Florida Fed Nation gets back to roots

Bass anglers care about tournaments, and that's why Florida's BASS Federation Nation membership has grown in the past two years, says president Jim Hooven.

 "We just tried to build a better fishing program," says Hooven, who is busy organizing the volunteer effort for this week's Elite Series Sunshine Showdown presented by Allstate Boat Insurance on Lake Toho. "Bottom line, weekend anglers don't know or care what their affiliation is, they want to know where and when the next event is and what the prizes are. The average anglers are event-oriented."

 In the past, the four qualifying events were spread across the state during a four-month period, forcing some to drive close to the 12 hours it takes to cross Florida. Now there are regional qualifying events within reasonable driving distance of most who want to compete.

 "The main thing that we have done is we have cut down the expense of participating in Federation events by putting the tournaments in everybody's backyard," Hooven says. "You don't have the turnouts you have in statewide events, but you have more local people not having to travel, stay in a hotel and learn a new lake."

 The new format, two qualifying tournaments in each region plus two-day last chance qualifiers in both the north and south regions, has helped the Florida Federation Nation grow from 189 members when Hooven took over two years to 535 last year. Hooven says he expects around 800 members by year's end.

 "Next year, hopefully we'll hit close to 1,000," he says. "Could go the other way — you don't know."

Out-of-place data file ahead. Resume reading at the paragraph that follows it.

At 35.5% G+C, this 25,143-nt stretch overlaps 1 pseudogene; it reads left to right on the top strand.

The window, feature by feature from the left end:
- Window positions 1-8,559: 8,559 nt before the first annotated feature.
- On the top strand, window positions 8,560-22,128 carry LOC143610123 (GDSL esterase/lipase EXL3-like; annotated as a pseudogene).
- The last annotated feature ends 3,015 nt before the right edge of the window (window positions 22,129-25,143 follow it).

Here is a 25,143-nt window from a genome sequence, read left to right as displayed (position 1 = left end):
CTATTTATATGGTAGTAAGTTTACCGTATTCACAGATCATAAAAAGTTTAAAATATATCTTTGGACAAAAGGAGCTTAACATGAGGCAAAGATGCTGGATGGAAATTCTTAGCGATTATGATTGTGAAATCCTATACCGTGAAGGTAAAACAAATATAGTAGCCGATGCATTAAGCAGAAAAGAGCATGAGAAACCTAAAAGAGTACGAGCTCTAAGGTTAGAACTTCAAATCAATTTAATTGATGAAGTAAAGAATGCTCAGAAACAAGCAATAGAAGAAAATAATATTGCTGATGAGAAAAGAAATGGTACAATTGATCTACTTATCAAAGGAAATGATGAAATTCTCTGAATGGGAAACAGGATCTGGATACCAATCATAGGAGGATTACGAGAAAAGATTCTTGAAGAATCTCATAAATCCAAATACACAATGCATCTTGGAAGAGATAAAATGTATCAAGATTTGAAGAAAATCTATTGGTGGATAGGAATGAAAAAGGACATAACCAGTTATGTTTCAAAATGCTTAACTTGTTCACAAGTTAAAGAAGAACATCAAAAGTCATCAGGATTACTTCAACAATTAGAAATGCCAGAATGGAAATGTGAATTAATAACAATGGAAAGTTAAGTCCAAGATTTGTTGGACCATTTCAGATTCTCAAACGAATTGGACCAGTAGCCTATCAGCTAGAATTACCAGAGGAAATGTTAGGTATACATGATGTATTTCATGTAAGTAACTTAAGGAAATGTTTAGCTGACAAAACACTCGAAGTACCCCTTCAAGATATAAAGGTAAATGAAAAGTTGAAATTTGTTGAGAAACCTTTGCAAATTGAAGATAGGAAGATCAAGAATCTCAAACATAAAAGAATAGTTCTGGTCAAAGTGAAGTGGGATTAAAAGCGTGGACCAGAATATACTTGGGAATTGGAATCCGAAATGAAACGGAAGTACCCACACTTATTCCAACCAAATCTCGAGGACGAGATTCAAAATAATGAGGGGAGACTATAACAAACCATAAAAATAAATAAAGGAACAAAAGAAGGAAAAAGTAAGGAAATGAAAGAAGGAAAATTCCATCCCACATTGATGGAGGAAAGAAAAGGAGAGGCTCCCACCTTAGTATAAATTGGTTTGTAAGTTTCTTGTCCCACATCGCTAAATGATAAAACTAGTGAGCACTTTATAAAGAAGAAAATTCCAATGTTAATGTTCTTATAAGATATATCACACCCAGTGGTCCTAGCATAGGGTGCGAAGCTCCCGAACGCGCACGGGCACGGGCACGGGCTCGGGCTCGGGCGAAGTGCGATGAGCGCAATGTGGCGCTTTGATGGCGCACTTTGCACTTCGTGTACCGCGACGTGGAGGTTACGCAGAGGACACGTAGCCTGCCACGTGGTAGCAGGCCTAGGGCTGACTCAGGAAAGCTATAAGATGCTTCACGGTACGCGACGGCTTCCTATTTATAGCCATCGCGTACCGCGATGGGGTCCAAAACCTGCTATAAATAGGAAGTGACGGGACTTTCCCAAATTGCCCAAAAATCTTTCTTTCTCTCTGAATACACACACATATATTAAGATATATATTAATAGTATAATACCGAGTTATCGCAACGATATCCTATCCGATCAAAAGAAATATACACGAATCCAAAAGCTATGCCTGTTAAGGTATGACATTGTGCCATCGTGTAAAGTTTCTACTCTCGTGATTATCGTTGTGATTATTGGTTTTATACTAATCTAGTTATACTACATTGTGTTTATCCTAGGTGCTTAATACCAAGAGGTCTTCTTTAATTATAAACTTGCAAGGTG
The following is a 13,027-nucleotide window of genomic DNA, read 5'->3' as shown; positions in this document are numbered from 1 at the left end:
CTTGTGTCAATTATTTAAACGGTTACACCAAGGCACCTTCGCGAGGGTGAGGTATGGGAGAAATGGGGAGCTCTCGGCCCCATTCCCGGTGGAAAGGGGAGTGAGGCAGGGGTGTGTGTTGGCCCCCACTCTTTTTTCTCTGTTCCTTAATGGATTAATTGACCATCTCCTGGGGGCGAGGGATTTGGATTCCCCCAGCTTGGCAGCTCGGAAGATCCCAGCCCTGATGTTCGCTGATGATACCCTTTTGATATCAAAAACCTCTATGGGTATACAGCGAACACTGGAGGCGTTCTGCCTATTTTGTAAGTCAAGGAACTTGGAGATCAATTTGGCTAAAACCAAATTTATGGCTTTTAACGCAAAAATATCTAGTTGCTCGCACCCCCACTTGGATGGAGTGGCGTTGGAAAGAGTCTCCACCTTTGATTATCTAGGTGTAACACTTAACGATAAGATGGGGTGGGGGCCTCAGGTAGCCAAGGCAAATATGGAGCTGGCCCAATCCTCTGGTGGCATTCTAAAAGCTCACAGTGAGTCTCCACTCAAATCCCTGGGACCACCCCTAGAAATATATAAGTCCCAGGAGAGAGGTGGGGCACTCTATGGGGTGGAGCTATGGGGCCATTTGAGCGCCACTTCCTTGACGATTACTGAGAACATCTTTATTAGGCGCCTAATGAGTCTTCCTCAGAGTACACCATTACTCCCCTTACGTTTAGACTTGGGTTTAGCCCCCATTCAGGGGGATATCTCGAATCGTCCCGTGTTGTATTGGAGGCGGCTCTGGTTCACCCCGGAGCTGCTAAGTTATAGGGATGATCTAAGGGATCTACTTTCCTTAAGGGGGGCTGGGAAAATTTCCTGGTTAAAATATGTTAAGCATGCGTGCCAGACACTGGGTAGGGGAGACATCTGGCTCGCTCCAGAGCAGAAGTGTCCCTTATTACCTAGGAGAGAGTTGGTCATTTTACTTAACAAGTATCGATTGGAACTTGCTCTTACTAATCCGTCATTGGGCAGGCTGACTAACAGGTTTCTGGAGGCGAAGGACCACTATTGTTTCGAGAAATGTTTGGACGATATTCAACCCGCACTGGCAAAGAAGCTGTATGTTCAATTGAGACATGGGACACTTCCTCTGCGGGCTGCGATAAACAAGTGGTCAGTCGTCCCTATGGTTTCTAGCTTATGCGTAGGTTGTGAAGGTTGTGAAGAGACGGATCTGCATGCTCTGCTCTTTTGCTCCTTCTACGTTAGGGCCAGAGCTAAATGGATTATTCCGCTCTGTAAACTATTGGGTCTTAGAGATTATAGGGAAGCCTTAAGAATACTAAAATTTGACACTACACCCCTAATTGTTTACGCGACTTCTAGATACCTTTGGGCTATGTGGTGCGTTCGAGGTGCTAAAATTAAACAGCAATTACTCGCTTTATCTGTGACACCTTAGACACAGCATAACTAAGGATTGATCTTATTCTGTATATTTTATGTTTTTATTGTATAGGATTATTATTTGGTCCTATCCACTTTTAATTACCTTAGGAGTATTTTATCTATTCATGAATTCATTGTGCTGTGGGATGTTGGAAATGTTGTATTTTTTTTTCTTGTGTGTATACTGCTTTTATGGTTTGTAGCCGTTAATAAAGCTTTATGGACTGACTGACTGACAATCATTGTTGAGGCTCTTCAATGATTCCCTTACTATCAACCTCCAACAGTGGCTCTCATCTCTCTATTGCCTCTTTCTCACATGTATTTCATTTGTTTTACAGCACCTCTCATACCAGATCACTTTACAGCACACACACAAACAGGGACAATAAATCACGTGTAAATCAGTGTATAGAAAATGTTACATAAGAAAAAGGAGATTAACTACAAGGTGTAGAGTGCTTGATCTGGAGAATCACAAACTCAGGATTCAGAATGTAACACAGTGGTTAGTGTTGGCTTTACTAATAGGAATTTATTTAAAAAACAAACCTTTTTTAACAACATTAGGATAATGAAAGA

The other major change was going to a pro-am format, basically following the Elite Series where the boaters compete against other boaters and non-boaters fish against other non-boaters.

 "It used to be, among 100 boats, five checks might go to non-boaters," he says. "In the pro-am format, we pay back more anglers. We've got non-boaters this year that never dreamed they would cash checks.

 "It's so uncomplicated. They want to know when and where, the payouts and do I have a shot? We're on a three-year program. We never dreamed we'd have anything grow overnight. Right now, it's growing just fine."

 Listening to the anglers is the real reason. When he first took over, Hooven said he sent letters to club presidents and had 27 people show for a meeting. They talked and analyzed the situation and came up with what was in the best interest of the weekend angler as opposed to what was in the best interest to each region.

 "We put the emphasis on the weekend angler, what he can afford to do, what he enjoys doing, so we went to an angler of the year in each of four regions," he says. "The fisherman told us what they wanted, and we listened."

 He says it's great that the Federation Nation sends representatives to the Bassmaster Classic, but that long shot is not why most club level tournament anglers fish.

 "What we have done is completely ignored the dream fishing and got back to the reality of what can the weekend angler do, and increase the part of the angler above the club-level tournament," he says. "We're playing with new ideas, and if they work, when we go to the presidents meeting I'm going to market them to the max. And if not, I tried. But right now it's working."